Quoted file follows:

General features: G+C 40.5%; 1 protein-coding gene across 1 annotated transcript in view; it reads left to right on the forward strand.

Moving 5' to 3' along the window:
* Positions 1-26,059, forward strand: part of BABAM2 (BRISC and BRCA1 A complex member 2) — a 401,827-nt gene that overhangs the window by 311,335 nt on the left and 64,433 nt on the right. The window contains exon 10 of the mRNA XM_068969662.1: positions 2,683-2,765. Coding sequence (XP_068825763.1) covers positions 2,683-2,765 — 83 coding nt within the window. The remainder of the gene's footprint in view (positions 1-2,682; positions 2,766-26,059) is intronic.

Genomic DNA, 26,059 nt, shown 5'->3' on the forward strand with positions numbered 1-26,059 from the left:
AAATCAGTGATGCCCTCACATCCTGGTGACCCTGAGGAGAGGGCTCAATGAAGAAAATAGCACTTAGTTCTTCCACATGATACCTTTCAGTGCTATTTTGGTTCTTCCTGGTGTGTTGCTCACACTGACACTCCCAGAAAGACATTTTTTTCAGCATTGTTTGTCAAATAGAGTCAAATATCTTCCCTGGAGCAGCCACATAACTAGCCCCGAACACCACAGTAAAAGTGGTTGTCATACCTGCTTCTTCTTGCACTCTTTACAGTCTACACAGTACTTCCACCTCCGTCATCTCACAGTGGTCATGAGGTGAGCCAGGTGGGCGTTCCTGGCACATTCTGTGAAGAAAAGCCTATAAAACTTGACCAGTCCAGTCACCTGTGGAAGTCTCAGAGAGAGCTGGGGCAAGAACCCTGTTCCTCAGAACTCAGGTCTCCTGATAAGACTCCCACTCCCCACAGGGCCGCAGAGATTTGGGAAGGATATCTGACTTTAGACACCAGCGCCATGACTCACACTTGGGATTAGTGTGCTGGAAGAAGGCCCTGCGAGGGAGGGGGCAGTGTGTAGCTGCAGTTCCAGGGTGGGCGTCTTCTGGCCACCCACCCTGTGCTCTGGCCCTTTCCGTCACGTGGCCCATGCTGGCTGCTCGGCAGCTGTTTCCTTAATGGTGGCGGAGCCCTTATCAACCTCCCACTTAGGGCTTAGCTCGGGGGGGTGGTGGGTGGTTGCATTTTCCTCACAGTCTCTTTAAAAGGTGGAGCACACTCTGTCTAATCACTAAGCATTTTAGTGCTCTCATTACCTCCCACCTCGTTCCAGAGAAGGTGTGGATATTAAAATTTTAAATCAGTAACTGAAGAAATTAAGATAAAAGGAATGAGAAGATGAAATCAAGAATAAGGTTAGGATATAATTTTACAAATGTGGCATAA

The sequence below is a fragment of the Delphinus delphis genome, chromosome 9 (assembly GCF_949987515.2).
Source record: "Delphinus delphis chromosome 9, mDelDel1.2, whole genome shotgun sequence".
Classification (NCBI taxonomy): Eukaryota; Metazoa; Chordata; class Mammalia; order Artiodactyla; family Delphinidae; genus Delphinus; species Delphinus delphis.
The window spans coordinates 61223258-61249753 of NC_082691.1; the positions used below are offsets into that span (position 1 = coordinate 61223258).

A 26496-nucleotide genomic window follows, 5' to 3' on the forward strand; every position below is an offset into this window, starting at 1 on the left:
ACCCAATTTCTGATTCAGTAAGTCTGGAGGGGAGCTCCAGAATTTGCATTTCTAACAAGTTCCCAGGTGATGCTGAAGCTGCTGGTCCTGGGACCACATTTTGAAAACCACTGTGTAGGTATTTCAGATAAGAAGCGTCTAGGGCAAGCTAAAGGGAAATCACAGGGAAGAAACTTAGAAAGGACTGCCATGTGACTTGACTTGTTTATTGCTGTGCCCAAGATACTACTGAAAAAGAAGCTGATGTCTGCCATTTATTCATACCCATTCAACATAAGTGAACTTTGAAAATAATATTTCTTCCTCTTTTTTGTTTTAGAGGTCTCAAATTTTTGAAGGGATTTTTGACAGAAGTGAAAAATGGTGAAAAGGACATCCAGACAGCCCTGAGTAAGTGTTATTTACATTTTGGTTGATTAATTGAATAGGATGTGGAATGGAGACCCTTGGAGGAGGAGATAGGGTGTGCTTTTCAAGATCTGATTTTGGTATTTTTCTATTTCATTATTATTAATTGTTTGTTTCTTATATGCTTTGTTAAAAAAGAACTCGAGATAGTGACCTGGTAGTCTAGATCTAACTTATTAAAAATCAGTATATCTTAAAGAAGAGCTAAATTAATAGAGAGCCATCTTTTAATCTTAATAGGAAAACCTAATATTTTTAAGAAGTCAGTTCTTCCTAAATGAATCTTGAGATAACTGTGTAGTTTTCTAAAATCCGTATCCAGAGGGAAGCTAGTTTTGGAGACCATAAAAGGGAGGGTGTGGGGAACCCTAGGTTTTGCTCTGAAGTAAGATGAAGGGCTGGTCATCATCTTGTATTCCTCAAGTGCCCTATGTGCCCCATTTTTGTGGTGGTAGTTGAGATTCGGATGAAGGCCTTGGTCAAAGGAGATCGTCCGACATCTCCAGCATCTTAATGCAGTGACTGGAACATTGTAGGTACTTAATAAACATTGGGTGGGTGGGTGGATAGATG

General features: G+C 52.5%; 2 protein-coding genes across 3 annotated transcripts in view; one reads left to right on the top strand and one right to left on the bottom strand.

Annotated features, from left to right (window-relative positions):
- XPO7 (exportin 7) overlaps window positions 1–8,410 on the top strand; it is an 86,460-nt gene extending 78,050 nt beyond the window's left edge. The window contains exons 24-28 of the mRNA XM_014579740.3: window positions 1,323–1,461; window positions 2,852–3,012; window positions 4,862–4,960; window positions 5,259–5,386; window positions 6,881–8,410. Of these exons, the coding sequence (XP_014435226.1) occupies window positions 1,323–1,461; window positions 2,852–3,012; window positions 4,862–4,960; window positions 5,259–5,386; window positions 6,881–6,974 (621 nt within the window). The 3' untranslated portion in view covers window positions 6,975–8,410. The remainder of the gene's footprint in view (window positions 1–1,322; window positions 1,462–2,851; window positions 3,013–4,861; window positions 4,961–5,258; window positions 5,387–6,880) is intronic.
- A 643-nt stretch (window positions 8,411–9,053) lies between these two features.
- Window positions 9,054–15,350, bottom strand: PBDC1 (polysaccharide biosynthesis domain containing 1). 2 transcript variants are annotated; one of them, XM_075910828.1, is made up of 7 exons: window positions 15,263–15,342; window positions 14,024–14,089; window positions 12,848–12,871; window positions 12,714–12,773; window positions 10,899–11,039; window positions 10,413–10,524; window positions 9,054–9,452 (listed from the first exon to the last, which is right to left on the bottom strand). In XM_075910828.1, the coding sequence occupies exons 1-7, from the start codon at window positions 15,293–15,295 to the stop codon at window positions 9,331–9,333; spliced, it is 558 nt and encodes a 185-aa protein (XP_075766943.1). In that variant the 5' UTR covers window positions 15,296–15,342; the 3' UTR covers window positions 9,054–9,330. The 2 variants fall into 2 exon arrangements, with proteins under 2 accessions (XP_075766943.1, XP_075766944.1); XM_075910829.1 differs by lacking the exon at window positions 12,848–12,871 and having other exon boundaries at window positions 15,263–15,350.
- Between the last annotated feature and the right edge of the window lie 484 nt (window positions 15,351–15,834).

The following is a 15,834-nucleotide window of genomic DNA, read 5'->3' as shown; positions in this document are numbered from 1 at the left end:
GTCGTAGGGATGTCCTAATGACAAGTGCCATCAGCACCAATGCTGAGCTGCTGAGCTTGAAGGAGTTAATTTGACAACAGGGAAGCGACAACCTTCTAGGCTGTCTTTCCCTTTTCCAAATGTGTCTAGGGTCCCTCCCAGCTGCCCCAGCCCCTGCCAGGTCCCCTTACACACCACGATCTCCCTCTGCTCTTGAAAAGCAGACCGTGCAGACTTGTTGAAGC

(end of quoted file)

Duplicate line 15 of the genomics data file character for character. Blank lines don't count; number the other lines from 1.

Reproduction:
- A 643-nt stretch (window positions 8,411–9,053) lies between these two features.